Closing the deal can be the most difficult part of making a deal with another party. Hatching the idea, approaching a potential client with the idea (or your product) and the conceptual embrace by the would-be clients are certainly easier tasks.
Sealing a deal (or your inability in doing it) might well cause you to lose those precious 10 minutes of your sleep.
Yet, you can always be a better “closer” even if you’re not as smooth as Michael Jackson’s famed Moonwalk.
Throw the reasons to say “NO” out of the window
There are various reasons why your client might not be interested in closing the deal with you. However, all of them can be narrowed down to a few categories that you need to focus on.
- No Money: Out of a whole lot of potential clients there will always be a very small group of people who REALLY can’t afford to get along on your bandwagon. But according to data generated by applying common knowledge, a lot of those potential clients can afford the idea or the product. All you need to show them is how much and how will they be benefitted if they do decide to invest in your project. For example, If, by law, you need to get a licence like a food licence, import export code, which you provide, then you can easily create a demand for your product.
- No Time: When you casually ask anybody if they have the time to do something that is out of their comfort zone and involves a variable amount of risk, chances are, that you’re going to get an answer which loosely means “no”. However, if you carefully educate them about how they could make money or avoid losing it by investing a small amount of time in your project then this tiny little “roadblock” may be considered finished.
- No Need: This might be a genuine problem. Out in the marketing world, there are 3 types of people: 1. the ones who don’t need your product. 2. the ones who need your product and realise it and 3. the ones who need your product but don’t realise it. It’s generally easier to deal with the first two types. Stop pursuing the ones who don’t need your product and people who need your product and do realise it, are obviously easy to deal with. The third category is a bit tricky but with the right amount of convincing and pursuing, you can cause them to realise their needs. After all, even Steve Jobs claimed that “The world didn’t realise they needed an iPhone, until we gave them one.”
Get beyond “YES”
“There is many a slip between the cup and the lip”. Yes, the quote does stand true in this case. Once you’ve somehow got your potential client to agree in principle, you need to get the “YES” in writing as soon as possible. This is because hugely common sales problems such as the lure of competition and/or a better deal or any other unseen events can always creep in and cause the client to have second thoughts which can simply erode the chances of the deal getting closed. The point is, once you do get the agreement in writing there is virtually no chance that the deal can be cancelled.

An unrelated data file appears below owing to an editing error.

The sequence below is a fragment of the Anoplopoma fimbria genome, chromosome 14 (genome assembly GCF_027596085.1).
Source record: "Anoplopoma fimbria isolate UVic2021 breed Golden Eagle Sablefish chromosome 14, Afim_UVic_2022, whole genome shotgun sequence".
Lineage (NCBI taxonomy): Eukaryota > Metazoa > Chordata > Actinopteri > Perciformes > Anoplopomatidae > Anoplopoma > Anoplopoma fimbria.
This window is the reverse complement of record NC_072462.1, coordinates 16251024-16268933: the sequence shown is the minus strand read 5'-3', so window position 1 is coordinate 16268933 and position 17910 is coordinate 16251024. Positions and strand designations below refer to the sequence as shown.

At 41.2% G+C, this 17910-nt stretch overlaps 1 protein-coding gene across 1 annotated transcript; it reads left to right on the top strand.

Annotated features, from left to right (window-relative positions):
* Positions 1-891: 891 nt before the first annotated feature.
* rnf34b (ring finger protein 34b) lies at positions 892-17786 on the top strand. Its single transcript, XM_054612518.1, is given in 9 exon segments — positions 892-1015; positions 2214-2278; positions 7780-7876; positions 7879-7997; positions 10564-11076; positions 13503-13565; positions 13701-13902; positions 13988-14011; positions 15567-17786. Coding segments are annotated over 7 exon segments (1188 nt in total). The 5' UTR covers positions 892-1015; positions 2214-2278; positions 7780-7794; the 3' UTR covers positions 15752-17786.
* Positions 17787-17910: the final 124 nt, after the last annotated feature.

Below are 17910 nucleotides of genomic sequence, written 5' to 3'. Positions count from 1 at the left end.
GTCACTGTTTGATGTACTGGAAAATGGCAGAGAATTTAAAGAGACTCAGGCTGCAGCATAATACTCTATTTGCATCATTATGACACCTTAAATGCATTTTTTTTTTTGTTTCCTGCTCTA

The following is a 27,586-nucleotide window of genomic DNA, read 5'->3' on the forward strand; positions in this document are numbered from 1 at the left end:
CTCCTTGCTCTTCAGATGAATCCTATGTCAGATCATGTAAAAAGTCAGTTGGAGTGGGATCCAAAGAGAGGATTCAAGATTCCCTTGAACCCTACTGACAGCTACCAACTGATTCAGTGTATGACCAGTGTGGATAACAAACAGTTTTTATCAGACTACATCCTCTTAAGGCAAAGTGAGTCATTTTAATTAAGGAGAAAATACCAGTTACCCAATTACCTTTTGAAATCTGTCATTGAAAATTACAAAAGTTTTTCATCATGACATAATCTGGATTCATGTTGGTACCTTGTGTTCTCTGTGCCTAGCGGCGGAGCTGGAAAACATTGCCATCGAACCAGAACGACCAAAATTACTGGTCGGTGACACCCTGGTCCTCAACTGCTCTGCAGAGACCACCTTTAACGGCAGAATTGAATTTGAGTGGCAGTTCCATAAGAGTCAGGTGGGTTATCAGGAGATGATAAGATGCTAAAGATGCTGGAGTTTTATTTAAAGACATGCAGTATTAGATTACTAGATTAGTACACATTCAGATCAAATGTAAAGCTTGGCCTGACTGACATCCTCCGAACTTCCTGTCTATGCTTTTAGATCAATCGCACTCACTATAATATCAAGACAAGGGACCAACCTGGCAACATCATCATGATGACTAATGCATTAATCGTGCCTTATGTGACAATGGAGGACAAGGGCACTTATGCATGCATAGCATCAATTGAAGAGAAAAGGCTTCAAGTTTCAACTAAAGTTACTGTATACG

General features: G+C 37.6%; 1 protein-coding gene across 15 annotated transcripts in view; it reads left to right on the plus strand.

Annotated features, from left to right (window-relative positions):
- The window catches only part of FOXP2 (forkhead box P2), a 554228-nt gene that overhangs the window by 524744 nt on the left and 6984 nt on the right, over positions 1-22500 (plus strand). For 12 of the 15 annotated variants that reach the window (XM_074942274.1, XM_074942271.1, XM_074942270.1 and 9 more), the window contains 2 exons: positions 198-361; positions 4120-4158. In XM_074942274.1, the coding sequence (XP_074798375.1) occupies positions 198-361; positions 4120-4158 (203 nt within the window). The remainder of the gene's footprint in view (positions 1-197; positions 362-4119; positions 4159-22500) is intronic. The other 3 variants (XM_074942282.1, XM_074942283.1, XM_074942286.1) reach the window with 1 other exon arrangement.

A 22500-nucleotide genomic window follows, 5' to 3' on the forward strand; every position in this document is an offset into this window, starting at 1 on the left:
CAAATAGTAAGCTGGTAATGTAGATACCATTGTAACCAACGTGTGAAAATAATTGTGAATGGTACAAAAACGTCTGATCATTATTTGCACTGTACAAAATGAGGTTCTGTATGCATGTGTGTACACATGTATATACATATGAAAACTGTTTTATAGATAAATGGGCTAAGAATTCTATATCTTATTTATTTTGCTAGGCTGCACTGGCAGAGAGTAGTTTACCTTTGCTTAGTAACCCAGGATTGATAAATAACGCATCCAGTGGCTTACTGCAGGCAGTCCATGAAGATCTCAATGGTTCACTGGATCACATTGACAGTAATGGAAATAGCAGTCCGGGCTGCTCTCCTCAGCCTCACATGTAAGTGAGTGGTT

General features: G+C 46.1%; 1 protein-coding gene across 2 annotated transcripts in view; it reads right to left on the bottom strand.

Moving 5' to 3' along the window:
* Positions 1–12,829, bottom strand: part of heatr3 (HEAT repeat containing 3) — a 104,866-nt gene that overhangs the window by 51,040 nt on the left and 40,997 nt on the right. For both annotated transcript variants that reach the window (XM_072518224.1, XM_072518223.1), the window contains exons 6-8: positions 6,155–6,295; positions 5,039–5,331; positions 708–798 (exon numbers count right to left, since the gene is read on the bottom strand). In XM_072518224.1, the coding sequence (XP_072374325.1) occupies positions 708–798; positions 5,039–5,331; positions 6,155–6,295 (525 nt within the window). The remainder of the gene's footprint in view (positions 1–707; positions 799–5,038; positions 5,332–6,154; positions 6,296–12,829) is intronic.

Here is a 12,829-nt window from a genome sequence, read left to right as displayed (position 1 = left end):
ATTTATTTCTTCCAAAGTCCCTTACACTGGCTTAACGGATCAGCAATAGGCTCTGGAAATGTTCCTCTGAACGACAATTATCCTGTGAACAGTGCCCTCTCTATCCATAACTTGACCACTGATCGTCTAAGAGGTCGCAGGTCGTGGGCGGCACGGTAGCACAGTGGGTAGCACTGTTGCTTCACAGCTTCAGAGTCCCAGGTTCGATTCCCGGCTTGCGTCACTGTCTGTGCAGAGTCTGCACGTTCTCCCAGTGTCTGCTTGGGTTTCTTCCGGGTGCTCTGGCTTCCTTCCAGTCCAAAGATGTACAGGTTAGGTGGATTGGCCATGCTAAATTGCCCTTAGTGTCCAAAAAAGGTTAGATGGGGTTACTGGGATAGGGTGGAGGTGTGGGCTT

Create the urgency
The client might be happy to close the deal but in “some time”. You, on the other hand might not have that luxury called time. Here, you do need to enhance the value of your product. Telling the client what they might achieve or what they might lose by delaying the deal is one way to enhance the value of your product. Sometimes, this approach might not work and you will have to use the threat of competition. Telling the client that if they don’t do the deal with you, then you’ll do the deal with someone else might make them rethink their stance. For e.g. if your client is going to file his file ITR online, then you know and the client knows, that a deal can be done. Obviously this sometimes involves bluffing but if it can get you to close the deal quickly then it’s probably worth it.
Build the trust
As a kid, everybody is taught to never trust strangers. This is a lesson which we carry with us for our entire lifetime.
The client will close the deal only if they completely trust you. After all nobody will ever risk their hard earned money in a project with somebody that they feel is a stranger. Hence, the client will generally have a resistance to your product, just because they don’t trust you. The only way by which you can reduce this resistance is by building a rapport. And to build a rapport you need to play to your client’s interests. Find the mutual interests and see what fascinates them and try to somehow link your product to these things.
Building a rapport and then playing to your client’s needs while eliminating his reasons to say “No” is the sure-fire way to close the deal. Try to create a “win-win” scenario. And if you still can’t get it done, then there’s always the opportunity to entice your customers by throwing in some concession to refocus their attention. After all, who doesn’t like cheap deals?